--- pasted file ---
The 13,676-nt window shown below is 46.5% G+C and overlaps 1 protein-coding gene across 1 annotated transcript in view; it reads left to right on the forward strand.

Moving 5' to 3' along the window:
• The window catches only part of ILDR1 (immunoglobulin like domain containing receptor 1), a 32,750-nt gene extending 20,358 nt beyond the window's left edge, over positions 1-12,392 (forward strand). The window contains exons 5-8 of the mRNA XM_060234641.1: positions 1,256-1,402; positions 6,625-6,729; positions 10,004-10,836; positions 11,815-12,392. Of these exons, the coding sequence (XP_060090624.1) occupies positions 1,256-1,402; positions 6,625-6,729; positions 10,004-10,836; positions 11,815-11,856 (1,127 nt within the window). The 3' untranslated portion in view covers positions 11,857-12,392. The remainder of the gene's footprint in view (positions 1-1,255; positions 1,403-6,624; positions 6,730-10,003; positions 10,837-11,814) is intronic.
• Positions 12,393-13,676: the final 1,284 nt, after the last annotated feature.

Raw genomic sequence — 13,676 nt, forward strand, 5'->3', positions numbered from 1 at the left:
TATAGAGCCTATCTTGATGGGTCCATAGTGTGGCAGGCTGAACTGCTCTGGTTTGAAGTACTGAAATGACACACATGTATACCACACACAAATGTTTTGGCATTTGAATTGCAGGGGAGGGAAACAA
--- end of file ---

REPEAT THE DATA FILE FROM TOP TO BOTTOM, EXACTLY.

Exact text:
The 13,676-nt window shown below is 46.5% G+C and overlaps 1 protein-coding gene across 1 annotated transcript in view; it reads left to right on the forward strand.

Moving 5' to 3' along the window:
• The window catches only part of ILDR1 (immunoglobulin like domain containing receptor 1), a 32,750-nt gene extending 20,358 nt beyond the window's left edge, over positions 1-12,392 (forward strand). The window contains exons 5-8 of the mRNA XM_060234641.1: positions 1,256-1,402; positions 6,625-6,729; positions 10,004-10,836; positions 11,815-12,392. Of these exons, the coding sequence (XP_060090624.1) occupies positions 1,256-1,402; positions 6,625-6,729; positions 10,004-10,836; positions 11,815-11,856 (1,127 nt within the window). The 3' untranslated portion in view covers positions 11,857-12,392. The remainder of the gene's footprint in view (positions 1-1,255; positions 1,403-6,624; positions 6,730-10,003; positions 10,837-11,814) is intronic.
• Positions 12,393-13,676: the final 1,284 nt, after the last annotated feature.

Raw genomic sequence — 13,676 nt, forward strand, 5'->3', positions numbered from 1 at the left:
TATAGAGCCTATCTTGATGGGTCCATAGTGTGGCAGGCTGAACTGCTCTGGTTTGAAGTACTGAAATGACACACATGTATACCACACACAAATGTTTTGGCATTTGAATTGCAGGGGAGGGAAACAA